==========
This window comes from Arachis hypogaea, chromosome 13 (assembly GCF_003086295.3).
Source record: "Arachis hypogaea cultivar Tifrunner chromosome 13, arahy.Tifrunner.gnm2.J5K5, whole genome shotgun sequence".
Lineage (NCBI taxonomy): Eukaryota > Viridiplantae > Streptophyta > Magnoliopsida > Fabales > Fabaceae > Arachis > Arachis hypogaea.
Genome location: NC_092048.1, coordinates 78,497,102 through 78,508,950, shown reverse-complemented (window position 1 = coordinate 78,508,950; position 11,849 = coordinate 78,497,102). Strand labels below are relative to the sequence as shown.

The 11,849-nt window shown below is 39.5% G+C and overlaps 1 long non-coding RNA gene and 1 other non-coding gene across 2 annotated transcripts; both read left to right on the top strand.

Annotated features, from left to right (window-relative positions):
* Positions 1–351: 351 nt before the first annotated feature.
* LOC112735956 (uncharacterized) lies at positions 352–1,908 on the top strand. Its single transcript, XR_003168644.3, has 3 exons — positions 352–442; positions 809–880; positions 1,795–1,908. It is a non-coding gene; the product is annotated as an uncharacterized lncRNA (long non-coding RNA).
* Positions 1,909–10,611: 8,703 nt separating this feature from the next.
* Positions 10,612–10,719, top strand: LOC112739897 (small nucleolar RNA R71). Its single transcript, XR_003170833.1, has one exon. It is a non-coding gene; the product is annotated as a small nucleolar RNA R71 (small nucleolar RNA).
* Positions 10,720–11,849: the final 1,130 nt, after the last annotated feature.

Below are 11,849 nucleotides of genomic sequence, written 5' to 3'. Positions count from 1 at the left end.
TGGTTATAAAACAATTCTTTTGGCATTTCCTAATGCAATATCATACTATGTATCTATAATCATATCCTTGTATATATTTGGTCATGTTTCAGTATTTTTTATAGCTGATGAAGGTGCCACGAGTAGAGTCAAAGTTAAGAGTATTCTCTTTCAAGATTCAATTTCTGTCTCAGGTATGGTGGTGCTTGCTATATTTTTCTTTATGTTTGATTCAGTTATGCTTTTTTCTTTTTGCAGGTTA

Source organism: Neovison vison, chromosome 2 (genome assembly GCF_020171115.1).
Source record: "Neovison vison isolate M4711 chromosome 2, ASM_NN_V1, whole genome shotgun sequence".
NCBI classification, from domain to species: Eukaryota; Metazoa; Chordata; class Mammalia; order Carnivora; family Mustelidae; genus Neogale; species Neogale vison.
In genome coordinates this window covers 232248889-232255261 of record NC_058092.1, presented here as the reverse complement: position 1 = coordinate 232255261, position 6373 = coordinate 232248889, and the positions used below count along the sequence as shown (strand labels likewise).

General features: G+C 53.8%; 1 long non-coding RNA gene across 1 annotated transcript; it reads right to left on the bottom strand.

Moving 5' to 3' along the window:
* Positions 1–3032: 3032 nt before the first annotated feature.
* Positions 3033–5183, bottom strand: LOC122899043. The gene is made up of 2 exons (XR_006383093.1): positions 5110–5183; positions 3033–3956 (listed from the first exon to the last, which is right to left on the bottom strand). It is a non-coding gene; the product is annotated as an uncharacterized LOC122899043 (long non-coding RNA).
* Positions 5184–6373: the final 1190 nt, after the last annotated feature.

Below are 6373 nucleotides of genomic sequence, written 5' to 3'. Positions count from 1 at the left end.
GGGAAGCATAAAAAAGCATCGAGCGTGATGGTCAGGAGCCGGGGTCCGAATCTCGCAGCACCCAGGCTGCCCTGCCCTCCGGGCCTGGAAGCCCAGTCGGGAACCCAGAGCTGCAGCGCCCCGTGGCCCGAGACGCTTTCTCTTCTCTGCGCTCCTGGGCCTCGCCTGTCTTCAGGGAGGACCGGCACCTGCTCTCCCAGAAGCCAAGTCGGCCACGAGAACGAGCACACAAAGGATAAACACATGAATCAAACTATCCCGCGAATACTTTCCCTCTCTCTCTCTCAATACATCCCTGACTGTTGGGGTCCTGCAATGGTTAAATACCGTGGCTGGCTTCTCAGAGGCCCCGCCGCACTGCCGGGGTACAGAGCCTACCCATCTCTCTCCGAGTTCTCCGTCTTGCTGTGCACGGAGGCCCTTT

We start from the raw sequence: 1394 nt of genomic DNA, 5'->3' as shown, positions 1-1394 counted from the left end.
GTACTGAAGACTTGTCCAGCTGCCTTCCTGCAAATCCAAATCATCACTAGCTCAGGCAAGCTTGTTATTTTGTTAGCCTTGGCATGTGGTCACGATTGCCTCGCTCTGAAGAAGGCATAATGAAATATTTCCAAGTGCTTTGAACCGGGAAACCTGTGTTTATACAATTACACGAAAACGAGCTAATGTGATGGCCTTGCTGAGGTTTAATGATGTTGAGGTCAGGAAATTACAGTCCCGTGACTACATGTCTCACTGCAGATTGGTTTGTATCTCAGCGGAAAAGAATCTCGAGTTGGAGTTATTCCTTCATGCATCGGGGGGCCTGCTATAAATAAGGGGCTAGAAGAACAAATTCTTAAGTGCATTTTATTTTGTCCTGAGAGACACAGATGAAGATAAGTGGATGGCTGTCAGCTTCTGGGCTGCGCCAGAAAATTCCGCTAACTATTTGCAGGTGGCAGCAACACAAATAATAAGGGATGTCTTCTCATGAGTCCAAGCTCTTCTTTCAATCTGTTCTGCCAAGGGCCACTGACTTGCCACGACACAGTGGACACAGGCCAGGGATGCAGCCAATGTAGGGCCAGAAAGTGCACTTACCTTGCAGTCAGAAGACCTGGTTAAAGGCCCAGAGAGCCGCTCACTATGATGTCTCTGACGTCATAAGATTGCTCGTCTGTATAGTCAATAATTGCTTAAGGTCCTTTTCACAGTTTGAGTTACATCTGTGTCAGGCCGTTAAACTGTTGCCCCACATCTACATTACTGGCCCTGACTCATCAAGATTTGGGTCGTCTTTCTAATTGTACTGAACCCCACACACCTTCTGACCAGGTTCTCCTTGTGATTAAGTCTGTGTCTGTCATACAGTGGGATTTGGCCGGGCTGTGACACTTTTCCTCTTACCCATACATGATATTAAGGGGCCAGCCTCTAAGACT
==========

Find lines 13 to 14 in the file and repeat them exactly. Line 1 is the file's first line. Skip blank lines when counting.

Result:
TGGTTATAAAACAATTCTTTTGGCATTTCCTAATGCAATATCATACTATGTATCTATAATCATATCCTTGTATATATTTGGTCATGTTTCAGTATTTTTTATAGCTGATGAAGGTGCCACGAGTAGAGTCAAAGTTAAGAGTATTCTCTTTCAAGATTCAATTTCTGTCTCAGGTATGGTGGTGCTTGCTATATTTTTCTTTATGTTTGATTCAGTTATGCTTTTTTCTTTTTGCAGGTTA

Source organism: Neovison vison, chromosome 2 (genome assembly GCF_020171115.1).